In 1939 these cars were obsolete and worn-out in training. Polish armoured cars were intended for recconaissance and securing - poor armament and armour excluded support tasks. In fact, due to general lack of armoured vehicles, they were used for delaying the enemy and supporting attacks as well, suffering heavy losses. The cars were rather addicted to the roads, and could not ford deeper rivers (after the battle of the Bzura, the cars from the 62nd and 71st units had to be destroyed on 16 September 1939, because they could not be withdrawn across the Bzura river). The other thing is, that all Polish armoured units had problems with fuel supply.

Their combat track was not as spectacular, as of bigger cars wz.29 - but cars wz.34 were real work horses of the Polish armoured car squadrons. They did their best, showing the crews' bravery, and in many cases biting the enemy. The gun cars even destroyed a few enemy armoured vehicles.

Here are some of more interesting episodes of wz.34 armoured cars' service (note, that the tankettes mentioned below were only MG-armed ones):

Few armoured cars wz.34 which were not mobilized, scattered through armoured battalions, were moved to Armoured Reserve Centres (OZ). Some of them were used in action with improvized units.

According to statistisc of armoured car losses (including 8 cars wz.29): 55% were combat losses, 35% were losses of technical reasons (probably including impossibility of withdrawal), and 10% were caused by the lack of fuel.

All armoured cars wz.34 were captured by the Germans, most of them in destroyed or damaged condition. Apparently some were used by the Germans, but not on significant scale. Provisional hand-painted white crosses seen on a handful of cars suggest, that they were used only temporarily right ater their capture, especially, that there exist also photos of abandoned wz.34 cars with crosses. One photo shows a car rearmed with a German machine gun. According to some sources, dozen or so cars were assigned to the 203rd Armoured Battalion in Tomaszów Mazowiecki and Lodz, but they were used for a short time there due to poor technical condition. Some authors suggest, that several cars were used by the German police in an occupied Poland, but it does not seems confirmed. There are especially not known photos of cars wearing regular German signs. There is a version in publications, that 18 cars wz.34 were given to Croatian militia in 1941, and used for anti-partisan duties, but other authors suggest, that they were mistaken for tankettes, what seems more likely. None of armoured cars wz.34 survived the war, although after 2000 three replicas (more or less accurate) were built in Poland for reenactment purposes.

See also miscellaneous pictures of armoured car wz.34 in the gallery part I and part II (due to be enhanced in May 2014)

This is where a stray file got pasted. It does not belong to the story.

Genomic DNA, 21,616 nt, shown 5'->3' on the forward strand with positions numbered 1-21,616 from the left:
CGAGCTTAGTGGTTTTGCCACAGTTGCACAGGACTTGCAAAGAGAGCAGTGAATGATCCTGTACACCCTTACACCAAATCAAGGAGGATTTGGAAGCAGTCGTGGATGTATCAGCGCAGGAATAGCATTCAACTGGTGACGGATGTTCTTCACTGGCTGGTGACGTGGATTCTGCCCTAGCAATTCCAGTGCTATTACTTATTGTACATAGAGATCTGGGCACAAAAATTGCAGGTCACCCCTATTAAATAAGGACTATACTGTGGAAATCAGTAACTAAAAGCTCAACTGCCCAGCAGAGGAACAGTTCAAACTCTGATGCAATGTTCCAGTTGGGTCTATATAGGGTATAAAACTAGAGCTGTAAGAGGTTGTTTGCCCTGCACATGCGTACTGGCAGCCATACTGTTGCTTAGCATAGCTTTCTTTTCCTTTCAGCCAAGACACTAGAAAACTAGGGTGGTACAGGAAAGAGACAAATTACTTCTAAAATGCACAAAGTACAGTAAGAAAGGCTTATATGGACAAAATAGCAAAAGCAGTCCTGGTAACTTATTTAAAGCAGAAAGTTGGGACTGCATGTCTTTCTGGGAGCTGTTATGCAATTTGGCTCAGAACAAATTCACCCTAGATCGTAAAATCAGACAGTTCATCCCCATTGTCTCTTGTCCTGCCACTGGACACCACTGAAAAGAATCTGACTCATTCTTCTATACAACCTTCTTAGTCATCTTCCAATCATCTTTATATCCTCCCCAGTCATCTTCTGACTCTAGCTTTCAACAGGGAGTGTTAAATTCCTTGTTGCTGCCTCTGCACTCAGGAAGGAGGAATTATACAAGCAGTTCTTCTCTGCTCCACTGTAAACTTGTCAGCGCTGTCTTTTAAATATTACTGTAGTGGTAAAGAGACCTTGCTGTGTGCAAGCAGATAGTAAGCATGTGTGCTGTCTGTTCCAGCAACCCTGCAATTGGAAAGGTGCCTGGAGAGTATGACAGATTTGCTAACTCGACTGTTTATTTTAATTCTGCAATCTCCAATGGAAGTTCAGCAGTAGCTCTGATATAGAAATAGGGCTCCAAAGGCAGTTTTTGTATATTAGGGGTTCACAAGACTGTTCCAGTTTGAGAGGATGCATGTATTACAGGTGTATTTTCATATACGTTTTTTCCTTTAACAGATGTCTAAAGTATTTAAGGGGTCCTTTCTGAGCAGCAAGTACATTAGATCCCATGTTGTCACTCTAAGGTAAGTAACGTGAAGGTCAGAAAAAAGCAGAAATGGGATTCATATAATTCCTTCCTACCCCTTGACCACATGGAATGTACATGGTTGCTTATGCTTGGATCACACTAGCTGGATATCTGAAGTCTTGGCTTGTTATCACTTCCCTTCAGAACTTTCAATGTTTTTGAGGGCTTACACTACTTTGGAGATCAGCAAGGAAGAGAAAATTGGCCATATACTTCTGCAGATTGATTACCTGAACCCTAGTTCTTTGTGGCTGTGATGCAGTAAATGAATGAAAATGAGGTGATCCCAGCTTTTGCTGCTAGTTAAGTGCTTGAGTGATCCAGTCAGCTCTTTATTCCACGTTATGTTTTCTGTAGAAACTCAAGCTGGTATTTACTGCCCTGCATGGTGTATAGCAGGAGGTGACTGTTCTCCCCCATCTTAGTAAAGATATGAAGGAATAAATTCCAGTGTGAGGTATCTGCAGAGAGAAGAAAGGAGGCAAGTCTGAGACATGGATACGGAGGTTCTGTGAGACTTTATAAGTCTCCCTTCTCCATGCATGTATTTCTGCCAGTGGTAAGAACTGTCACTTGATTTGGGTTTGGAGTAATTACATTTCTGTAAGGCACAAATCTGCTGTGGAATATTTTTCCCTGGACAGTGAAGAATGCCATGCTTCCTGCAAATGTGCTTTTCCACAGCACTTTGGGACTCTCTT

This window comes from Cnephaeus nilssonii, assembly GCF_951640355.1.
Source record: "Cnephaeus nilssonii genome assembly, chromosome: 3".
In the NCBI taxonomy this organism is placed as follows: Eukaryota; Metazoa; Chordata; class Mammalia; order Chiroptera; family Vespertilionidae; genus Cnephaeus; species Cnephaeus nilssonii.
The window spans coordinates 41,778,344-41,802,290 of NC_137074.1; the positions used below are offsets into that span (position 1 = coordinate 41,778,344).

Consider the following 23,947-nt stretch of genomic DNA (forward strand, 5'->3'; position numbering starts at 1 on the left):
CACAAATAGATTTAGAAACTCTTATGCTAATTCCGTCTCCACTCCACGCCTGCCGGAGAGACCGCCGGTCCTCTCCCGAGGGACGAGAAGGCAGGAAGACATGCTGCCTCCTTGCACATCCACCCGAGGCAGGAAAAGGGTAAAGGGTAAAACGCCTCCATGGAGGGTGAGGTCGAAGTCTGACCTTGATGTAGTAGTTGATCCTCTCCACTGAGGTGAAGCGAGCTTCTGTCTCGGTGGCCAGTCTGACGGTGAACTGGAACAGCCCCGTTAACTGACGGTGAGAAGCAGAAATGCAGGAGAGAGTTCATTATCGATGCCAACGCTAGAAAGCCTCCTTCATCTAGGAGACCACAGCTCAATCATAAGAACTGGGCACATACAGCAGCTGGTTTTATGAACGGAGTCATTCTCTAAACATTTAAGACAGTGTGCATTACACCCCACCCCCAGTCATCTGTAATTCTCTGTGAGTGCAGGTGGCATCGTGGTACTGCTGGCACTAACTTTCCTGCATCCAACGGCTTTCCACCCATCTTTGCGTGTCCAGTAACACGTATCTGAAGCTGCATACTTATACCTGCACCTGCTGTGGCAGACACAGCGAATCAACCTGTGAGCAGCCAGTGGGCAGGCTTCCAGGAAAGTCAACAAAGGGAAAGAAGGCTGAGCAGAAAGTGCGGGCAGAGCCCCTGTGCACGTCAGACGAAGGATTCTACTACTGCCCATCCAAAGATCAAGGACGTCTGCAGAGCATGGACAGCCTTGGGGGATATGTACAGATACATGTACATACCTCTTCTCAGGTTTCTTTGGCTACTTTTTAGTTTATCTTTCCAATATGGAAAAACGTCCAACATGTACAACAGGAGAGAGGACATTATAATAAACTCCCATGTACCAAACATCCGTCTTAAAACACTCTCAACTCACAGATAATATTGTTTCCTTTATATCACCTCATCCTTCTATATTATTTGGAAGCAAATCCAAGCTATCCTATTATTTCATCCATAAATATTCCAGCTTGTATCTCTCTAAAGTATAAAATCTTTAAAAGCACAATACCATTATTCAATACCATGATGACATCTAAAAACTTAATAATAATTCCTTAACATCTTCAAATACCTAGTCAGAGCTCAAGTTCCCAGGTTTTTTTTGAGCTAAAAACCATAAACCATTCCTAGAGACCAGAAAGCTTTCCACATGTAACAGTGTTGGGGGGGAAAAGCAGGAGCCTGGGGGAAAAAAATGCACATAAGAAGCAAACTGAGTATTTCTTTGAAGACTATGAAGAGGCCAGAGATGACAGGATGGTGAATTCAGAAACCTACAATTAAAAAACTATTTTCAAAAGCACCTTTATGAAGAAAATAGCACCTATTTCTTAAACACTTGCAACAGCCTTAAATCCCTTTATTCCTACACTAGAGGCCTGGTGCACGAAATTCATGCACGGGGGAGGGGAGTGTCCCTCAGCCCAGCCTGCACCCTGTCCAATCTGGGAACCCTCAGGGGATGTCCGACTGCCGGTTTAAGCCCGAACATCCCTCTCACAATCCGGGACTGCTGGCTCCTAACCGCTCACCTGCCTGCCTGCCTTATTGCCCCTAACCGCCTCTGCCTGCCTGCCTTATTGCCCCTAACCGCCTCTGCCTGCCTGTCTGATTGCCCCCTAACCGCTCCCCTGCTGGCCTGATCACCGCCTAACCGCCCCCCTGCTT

Armoured car wz.34
Above: a cross-section of wz.34 car (new hull)
Below: a chassis of wz.34-II car (greasing scheme)
Armoured car wz.34
Interior of wz.34 car destroyed in 1939 (new body).

Chassis - rectangular frame, suspension on semi-elliptic springs (rear) and springs (front). Tyres: 30x5" (diameter: 815 mm - standard ones acording to a manual) or 600-18 (diameter: 775 mm). Double wheels were at the rear. Special bar chains could be fixed on rear double wheels to improve adhesion in sand or snow. Otherwise they were carried upon rear fenders, but they apparently were not used in 1939, judging from their absence on photos.

The engines (specifications from manual):
- wz.34: Citroën B-14 - 20 HP per 2100 rpm; 1477 ccm; cylinder bore x stroke: 68 x 100 mm
- wz.34-I: FIAT-108 - 23 HP per 3600 rpm; 995 ccm; cylinder bore x stroke: 65 x 75 mm
- wz.34-II: FIAT-108-III (PZInż.117) - 25 HP per 3600 rpm; 995 ccm; cylinder bore x stroke: 65 x 75 mm.
All engines were fuel, 4-cylinder inline, 4 stroke, water-cooled.
Transmission: dry single-disc main clutch.
- wz.34: 3 gears forward / 1 reverse, with a reducer (4:1) (gears forward: 2:1, 1:1, 1:1.5, reverse 2.5:1; maximum speed 54.5 km/h, with a reducer: 12.8 km/h)
- wz.34-I: 4 gears forward / 1 reverse, with a reducer (maximum speed 55 km/h or 12.9 km/h with a reducer)
- wz.34-II: 4 gears forward / 1 reverse, with a reducer (maximum speeds 50 km/h or 11.8 km/h with a reducer)
Rear axle was driven only. Brakes on rear wheels: mechanical (wz.34) or hydraulic (wz.34-II), auxiliary mechanical brake on the main shaft. Electric installation - single-wire 6 V (wz.34) or 12 V (wz.34-II). The cars had an electric starter, and also a starting crank.

The body was made of armoured plates, riveted and screwed to a frame. It had a door on the left side, opening rearwards, and a big door in the rear plate, opening to the left side. There was no door on the right side. Before the driver there was one window (or two - in an older body type), and smaller windows were in the left door (opening forward) and right side (opening upwards). All windows were protected with hatches with simple vision slots. A hatch of the window in the left door had a rear view mirror on the inside surface. The radiator was protected with a two-leaf door, opening from the driver's place. The engine bonnet was opening to a side. Under the bonnet, behind the engine there was a fuel tank. On a right side of the nose there was a spare wheel, on a left side - a toolbox. A minority of cars had a front bumper.